Antarctica is touted as the most haunted place in the world. Sure, this number is based on the number of ghosts per capita, but with a population fluctuating between 1,000 brave folks in the winter to 4,000 during the summer, there is roughly one perturbed spirit for every nine people that inhabit the desolate continent.
The spirits of explorers, scientists, and tourists are believed to wander the icy wasteland and the abandoned buildings they once inhabited during their lifetimes. Whether by plane crash or exposure to the extreme temperatures, many have involuntarily included themselves among the Antarctic ghosts.
The Ghost Ship 'Jenny' Has A Crew Of Frozen Men
The schooner Jenny left port in 1823 and was never seen again until a whaling ship named Hope allegedly made a horrifying discovery in 1840. According to the crew, an ice wall broke open and the trapped Jenny was released from the wall's icy grip. Sailors noticed people on Jenny's deck, but when they boarded, they realized the people had been frozen solid.
The captain of Hope ventured deeper into the ship and found Jenny's captain frozen in perfect tableau writing in his journal. His last entry is nothing short of chilling:
"May 4, 1823. No food for 71 days. I am the only one left alive."
Hope's crew allegedly took the log book but left Jenny to sail on as a ghost ship.
Robert Falcon Scott And Some Of His Team Still Haunt Their Hut
In the early 1900s, the race was on to be the first to reach the geographic South Pole. In 1911, British explorer Robert Falcon Scott put together a team and set out on the Terra Nova Expedition. When they reached Antarctica, they built a hut where some men stayed while the rest of the team attempted to reach the South Pole.
The expedition did not go completely as planned; a rival reached the pole about a month before his team. Scott and four other men he had selected to join him on the expedition died on their way back to the hut. Frostbite, gangrene, and starvation plucked them off one by one. On March 2, 1912, Scott recorded his final journal entry:
"Every day we have been ready to start for our depot 11 miles away, but outside the door of the tent it remains a scene of whirling drift. I do not think we can hope for any better things now. We shall stick it out to the end, but we are getting weaker, of course, and the end cannot be far. It seems a pity but I do not think I can write more. R. Scott. Last entry. For God's sake look after our people."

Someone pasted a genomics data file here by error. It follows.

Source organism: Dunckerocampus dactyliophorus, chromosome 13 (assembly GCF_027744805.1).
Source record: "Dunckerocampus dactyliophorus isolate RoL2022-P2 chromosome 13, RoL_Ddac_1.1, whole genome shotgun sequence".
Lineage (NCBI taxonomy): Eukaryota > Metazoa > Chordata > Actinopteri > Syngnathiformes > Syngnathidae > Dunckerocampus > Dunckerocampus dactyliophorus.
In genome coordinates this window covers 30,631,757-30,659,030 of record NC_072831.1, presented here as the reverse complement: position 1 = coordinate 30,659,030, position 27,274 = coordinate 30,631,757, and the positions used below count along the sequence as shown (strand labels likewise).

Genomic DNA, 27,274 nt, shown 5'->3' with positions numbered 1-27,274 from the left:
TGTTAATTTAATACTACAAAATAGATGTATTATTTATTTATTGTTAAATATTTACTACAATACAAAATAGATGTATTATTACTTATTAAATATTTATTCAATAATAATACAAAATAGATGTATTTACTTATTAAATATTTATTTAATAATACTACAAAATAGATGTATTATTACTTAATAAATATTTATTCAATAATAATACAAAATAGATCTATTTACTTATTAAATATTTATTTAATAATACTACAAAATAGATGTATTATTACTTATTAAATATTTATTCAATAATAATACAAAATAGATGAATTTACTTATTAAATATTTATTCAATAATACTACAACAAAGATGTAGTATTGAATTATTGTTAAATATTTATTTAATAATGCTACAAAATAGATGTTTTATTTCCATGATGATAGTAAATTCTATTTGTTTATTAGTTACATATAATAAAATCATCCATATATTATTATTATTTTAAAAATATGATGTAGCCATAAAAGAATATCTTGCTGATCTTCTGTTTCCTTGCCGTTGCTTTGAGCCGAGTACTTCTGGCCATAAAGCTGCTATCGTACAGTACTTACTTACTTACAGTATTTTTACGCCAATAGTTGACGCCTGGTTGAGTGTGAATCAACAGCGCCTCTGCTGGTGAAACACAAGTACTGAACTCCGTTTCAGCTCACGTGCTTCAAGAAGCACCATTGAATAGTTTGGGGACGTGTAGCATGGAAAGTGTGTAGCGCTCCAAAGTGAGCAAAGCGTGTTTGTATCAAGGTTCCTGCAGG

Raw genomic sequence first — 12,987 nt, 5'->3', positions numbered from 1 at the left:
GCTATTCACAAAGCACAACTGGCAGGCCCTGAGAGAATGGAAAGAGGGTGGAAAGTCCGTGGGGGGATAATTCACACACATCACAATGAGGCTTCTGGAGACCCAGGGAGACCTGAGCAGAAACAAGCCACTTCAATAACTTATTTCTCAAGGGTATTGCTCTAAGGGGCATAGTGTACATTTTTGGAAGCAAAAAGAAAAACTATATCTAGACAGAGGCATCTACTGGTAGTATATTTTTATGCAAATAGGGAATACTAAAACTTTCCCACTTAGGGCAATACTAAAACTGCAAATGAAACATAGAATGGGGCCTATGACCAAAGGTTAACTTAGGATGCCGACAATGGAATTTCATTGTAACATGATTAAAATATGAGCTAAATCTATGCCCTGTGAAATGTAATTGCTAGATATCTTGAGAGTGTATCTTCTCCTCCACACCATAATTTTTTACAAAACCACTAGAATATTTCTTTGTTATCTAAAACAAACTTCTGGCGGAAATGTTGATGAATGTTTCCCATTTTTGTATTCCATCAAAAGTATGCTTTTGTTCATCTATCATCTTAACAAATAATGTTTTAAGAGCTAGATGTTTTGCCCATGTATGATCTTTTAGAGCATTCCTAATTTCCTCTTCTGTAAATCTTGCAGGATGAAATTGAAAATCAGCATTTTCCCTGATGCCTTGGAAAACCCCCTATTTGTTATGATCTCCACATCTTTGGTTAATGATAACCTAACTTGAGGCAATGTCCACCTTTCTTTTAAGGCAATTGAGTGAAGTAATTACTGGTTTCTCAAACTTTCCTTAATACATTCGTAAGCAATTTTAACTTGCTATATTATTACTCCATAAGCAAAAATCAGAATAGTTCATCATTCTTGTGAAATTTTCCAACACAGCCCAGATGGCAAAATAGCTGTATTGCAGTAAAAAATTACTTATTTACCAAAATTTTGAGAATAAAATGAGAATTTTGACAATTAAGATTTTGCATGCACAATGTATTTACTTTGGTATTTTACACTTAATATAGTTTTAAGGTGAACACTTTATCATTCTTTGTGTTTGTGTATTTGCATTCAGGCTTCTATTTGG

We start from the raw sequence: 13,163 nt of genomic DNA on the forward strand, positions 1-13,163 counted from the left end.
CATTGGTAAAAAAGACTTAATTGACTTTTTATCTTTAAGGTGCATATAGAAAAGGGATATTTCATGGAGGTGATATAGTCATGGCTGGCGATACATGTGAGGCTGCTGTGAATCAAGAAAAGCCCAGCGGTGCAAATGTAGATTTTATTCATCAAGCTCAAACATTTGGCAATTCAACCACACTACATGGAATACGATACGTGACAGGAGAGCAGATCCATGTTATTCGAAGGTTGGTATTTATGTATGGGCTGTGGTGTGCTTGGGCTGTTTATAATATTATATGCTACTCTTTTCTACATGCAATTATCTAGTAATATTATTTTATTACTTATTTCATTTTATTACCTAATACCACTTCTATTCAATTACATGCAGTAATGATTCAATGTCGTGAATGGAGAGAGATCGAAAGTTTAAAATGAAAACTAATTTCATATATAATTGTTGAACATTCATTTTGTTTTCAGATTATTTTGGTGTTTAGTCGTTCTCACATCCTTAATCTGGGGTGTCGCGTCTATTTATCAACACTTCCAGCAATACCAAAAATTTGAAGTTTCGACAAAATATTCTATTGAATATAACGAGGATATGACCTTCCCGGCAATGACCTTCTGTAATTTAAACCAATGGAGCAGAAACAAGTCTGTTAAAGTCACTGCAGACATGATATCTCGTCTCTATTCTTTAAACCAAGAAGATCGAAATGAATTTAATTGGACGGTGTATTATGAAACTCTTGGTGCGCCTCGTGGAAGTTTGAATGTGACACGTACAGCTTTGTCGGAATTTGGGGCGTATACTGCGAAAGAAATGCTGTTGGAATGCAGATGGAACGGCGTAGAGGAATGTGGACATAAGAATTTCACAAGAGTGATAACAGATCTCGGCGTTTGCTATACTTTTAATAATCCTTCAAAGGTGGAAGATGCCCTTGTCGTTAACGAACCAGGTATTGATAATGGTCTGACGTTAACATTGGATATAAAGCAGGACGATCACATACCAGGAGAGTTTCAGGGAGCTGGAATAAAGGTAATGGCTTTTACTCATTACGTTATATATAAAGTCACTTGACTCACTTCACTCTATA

Scott's hut still stands, and people who have visited said they felt uneasy and uncomfortable. Voices and footsteps have been heard, and some people felt like they were being watched. There is also a cross placed close to the hut in memory of three men from Shackleton's Ross Sea Expedition, who also used the cabin but died nearby. Perhaps the two teams joined up after death.
Spirits Of The Members Of The Endurance Expedition Slam Doors In The Wordie Hut
The Wordie Hut is named after James Wordie, chief scientist on Sir Ernest Shackleton's 1914 - 1917 Endurance Expedition. It was built in 1947 after the previous building was destroyed. It is no longer used, but it is considered a historic site and monument.
After hearing several reports of a haunting, paranormal researchers from Destination Truth spent a night exploring the area. To make things even more creepy, the hut was still set up with furniture and canned food, as if the explorers from the early 20th century still inhabited it. Members of the team heard the frantic flipping of a light switch and the slamming of doors while staying in the hut. Items like jar lids fell off of shelves on their own. One member of the crew noted he felt a presence, and the rest of the team nodded in silent agreement.
Hundreds Of Plane Crash Victims Haunt Ross Island
Antarctica became a frequent tourist destination in the 1970s. Tourists booked day-trip flights from New Zealand and enjoyed a leisurely, aerial view of the harsh, icy continent. One such trip turned fatal due to low visibility and pilot error. The plane crashed into the side of Mount Erebus at 300 mph, and the impact instantly killed all 257 passengers.
The corpses were stored at McMurdo Station, an American base on Antarctica's Ross Island, and many visitors to the site believe the ghosts of the victims are still hanging around. Visitors claim to hear voices, see short trails of unexplained footprints, and feel strange presences.
One McMurdo Station worker remembers:
"As soon as I entered, something was weird. I took a couple of steps in and the hair on the top of my head stood on end - footsteps upstairs; undeniably footsteps. A slow cadence of footsteps. I froze. It went from the back of the building to the front."